In 2020, Lonni put her local connections to good use, organizing a series of monthly articles for the local newspaper. Here, leaders in the water community in the northern Twin Cities were invited to provide columns on water topics. These articles ran monthly for two years, April 2020 to May 2022 in the Anoka County Union, providing an opportunity for water agencies and non-profits to share information about their work and raising local awareness of League of Women Voters' work in water. (Here's a blog post introducing the series.)
Lonni had many illustrious careers before she began working with LWV UMRR in 2015, including a stint as Mayor of Coon Rapids, a suburban city on the Mississippi in the Twin Cities. Her ties to the community were strong and she advocated for climate solutions to be implemented in her city. This blog post describes work that she and others instigated to change city ordinances and urge the city toward developing a stronger environmental ethic. May of 2023, a presentation was given to LWV ABC on the success of their efforts. Lonni gave a short presentation on the Coon Rapids Regenerative Energy Taskforce. Guest speakers Kari Rehrauer (Coon RapidsCouncilmember) and Olivia Dorow Hovland (Coon Rapids Sustainability Planner) presented a program on the Coon Rapids Energy Action Plan recently approved by the city council. You can see the video of this meeting at this link.
Lonni's vibrant energy, keen intellect and dry wit were well known among League members, and we will miss her. We offer condolences to Lonni's family and friends. The work that Lonni fostered with LWV will continue. If you wish to make a memorial donation to remember Lonni and support the mission of LWV Upper Mississippi River Region that was so important to her, visit the LWV UMRR donation page at this link.
We will share a link to other obituary information here when it becomes available, including memorials to other causes as the family determines. A notice from Mediation and Restorative Services follows these pictures.
Memorial Notice from Mediation and Restorative Services:
It is with great sadness that we inform you of the passing of Lonni McCauley, founder of Mediation and Restorative Services. She passed away on August 3, 2023.
Lonni McCauley founded MARS in 1987 to meet a community need for alternative dispute resolution in Anoka County. Thousands (I think it would be in the thousands) of people in our community have accessed free conflict resolution services over the past 36 years, repairing harm and making our community more peaceful. We can truly say that we, and the many individuals who have used our services, would not be where we are today without Lonni’s passion and drive.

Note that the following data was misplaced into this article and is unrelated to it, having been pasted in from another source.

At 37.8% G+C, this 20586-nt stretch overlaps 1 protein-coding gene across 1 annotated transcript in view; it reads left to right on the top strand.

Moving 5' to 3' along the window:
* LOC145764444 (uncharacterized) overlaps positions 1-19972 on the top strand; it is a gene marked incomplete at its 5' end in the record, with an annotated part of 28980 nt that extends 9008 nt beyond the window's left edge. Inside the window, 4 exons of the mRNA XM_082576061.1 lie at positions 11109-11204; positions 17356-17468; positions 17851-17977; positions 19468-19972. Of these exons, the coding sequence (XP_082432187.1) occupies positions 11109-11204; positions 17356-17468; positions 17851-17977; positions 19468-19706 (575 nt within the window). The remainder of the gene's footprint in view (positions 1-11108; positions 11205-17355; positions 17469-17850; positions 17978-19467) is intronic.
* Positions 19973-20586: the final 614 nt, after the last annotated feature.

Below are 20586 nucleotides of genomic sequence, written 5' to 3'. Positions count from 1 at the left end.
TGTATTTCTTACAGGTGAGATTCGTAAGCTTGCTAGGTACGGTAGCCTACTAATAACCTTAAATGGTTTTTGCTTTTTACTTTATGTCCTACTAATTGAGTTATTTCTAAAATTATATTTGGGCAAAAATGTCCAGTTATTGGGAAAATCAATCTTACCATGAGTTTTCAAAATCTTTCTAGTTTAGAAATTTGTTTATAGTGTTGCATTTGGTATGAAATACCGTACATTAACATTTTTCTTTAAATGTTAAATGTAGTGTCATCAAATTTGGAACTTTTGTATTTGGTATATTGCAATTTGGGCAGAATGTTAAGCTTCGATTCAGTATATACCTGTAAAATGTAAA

Our hearts go out to Lonni’s family during this difficult time.
The Farm Bill is taking shape. We will continue to report on it in this blog. Marker bills are circulating now and are are seeing the outline of the final bill. Here are some resources to help you understand things as they come along.
There was a listening session on the Farm Bill at Minnesota's Farm Fest on August 2. Here's a link to watch the video of this event:
There will be a second listening session happening on Wednesday, August 16 in La Crosse, Wisconsin, beginning at 1:00 PM CT at the La Crosse Center at 300 Harborview Plaza, La Crosse. Register at this link:
Information from Congress
Congressional Research Service: https://crsreports.congress.gov/product/pdf/IF/IF12047 and
Podcast from Brownstein law firm
For those who prefer to listen rather than read: https://www.bhfs.com/insights/podcasts/an-introduction-to-the-2023-farm-bill
Information from Farm Aid
Farm Bill Primer (history, politics, twelve titles, more): https://www.farmaid.org/issues/farm-policy/farm-bill-101/
Updates on Farm Bill progress: https://www.farmaid.org/issues/farm-policy/the-latest-updates-on-the-2023-farm-bill/
From PASA Sustainable Agriculture
What is a marker bill? https://pasafarming.org/farm-bill-101-whats-a-marker-bill/
Documents from the Mississippi River Network with background
|LWV Upper Mississippi River Region